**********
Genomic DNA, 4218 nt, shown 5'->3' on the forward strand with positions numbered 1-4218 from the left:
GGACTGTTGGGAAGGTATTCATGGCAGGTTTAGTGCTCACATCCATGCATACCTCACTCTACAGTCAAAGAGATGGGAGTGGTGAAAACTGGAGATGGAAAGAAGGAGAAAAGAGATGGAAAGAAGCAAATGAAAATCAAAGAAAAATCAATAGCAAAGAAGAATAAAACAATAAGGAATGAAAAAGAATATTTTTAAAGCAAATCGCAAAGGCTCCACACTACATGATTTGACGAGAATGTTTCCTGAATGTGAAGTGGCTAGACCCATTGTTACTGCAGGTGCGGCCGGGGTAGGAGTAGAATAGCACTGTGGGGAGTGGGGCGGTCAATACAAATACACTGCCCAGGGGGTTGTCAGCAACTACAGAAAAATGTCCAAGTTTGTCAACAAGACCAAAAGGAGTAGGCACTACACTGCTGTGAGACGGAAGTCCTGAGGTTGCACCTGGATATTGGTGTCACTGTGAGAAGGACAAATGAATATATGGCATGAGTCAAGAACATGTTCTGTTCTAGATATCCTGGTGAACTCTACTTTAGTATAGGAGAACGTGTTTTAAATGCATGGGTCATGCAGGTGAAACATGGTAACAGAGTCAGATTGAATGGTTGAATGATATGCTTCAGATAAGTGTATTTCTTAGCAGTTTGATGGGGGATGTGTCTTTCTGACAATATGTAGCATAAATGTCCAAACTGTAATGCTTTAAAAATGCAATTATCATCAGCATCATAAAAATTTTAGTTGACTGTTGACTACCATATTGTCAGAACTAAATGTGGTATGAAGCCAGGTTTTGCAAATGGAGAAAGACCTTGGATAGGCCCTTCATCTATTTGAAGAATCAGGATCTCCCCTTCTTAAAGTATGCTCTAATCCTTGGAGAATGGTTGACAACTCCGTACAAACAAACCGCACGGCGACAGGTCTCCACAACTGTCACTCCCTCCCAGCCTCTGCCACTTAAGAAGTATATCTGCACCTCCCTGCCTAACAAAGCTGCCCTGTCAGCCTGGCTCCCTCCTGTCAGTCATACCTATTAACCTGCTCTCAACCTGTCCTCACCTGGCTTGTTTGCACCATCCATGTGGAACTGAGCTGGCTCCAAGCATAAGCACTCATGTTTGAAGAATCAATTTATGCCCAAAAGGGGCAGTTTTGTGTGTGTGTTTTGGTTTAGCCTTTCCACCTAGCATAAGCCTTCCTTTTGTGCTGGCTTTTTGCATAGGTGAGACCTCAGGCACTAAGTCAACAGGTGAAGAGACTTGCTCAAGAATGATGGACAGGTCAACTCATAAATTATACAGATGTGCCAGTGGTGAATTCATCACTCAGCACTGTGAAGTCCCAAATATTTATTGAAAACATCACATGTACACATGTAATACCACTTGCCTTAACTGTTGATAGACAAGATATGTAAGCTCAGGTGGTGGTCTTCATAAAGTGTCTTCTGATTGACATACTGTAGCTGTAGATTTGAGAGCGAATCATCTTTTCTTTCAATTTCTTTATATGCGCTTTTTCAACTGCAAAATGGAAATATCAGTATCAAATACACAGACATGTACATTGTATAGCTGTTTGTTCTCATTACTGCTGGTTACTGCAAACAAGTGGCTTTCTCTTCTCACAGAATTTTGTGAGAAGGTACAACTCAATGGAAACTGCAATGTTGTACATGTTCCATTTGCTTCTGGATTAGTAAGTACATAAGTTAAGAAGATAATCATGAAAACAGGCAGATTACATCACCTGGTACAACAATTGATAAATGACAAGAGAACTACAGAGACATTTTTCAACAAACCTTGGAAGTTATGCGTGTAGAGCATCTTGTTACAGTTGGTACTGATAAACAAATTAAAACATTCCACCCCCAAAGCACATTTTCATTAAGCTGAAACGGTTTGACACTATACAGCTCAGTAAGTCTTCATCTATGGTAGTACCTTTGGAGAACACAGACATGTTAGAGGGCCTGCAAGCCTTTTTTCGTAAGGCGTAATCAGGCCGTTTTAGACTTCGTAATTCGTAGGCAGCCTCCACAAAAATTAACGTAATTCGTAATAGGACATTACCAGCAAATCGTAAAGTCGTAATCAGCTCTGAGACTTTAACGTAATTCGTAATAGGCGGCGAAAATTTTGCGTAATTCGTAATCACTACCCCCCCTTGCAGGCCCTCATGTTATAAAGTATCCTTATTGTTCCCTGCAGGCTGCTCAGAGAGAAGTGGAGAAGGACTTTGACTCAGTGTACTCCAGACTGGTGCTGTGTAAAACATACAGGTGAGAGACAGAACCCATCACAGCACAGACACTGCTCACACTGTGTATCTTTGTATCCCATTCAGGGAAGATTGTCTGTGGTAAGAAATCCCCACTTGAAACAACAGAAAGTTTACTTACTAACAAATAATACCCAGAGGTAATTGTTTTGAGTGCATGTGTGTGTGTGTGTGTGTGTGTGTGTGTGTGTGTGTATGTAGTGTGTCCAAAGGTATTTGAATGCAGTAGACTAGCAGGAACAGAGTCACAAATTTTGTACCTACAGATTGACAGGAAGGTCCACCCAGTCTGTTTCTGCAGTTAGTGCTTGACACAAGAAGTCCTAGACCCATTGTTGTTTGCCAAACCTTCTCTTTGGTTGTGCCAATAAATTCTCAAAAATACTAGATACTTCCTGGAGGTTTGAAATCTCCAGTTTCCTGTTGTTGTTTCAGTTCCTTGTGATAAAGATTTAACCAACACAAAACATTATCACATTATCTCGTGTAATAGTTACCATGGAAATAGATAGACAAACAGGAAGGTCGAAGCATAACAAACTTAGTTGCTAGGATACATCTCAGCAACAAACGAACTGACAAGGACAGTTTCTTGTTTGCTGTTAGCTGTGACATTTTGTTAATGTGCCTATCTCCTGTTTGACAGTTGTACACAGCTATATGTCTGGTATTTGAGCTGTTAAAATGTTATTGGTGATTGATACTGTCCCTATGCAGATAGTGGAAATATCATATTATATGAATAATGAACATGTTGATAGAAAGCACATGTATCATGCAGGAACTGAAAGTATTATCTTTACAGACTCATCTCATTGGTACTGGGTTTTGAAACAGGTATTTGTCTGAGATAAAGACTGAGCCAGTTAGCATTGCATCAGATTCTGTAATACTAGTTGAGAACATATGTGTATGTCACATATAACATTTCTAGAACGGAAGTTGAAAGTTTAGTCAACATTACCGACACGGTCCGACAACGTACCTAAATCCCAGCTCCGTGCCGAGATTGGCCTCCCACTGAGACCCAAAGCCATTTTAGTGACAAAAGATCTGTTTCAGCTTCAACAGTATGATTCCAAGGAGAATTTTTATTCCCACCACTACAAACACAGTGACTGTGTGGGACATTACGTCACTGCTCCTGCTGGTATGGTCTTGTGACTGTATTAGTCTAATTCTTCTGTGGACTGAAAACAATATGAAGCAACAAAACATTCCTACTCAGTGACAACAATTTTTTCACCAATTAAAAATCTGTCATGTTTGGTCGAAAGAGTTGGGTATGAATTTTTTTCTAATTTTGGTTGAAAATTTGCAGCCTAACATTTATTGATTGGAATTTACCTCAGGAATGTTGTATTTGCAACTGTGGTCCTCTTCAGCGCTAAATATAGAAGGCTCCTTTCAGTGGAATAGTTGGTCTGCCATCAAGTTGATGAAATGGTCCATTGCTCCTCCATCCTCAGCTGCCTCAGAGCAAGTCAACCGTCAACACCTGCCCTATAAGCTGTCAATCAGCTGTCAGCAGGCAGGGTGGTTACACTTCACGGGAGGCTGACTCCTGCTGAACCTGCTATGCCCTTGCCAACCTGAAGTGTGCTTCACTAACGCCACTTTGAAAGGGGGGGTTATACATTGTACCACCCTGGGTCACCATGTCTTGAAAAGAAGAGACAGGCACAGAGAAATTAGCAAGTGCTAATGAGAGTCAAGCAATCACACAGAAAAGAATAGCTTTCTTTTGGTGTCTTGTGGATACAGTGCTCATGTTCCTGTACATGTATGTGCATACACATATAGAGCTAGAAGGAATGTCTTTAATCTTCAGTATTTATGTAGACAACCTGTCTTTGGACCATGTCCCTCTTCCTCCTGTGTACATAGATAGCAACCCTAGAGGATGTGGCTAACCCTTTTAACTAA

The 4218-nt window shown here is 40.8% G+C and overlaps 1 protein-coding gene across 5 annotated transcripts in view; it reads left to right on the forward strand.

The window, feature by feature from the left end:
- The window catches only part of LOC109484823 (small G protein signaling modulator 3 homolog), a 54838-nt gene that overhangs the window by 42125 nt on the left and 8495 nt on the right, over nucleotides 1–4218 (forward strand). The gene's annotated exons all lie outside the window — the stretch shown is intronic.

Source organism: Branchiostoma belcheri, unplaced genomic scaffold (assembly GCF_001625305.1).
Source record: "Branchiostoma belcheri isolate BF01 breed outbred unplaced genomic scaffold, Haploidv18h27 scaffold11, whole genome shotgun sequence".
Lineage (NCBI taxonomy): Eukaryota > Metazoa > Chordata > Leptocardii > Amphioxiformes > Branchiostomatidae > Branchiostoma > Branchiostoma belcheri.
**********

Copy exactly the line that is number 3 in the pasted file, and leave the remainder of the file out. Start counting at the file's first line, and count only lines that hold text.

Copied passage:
The 4218-nt window shown here is 40.8% G+C and overlaps 1 protein-coding gene across 5 annotated transcripts in view; it reads left to right on the forward strand.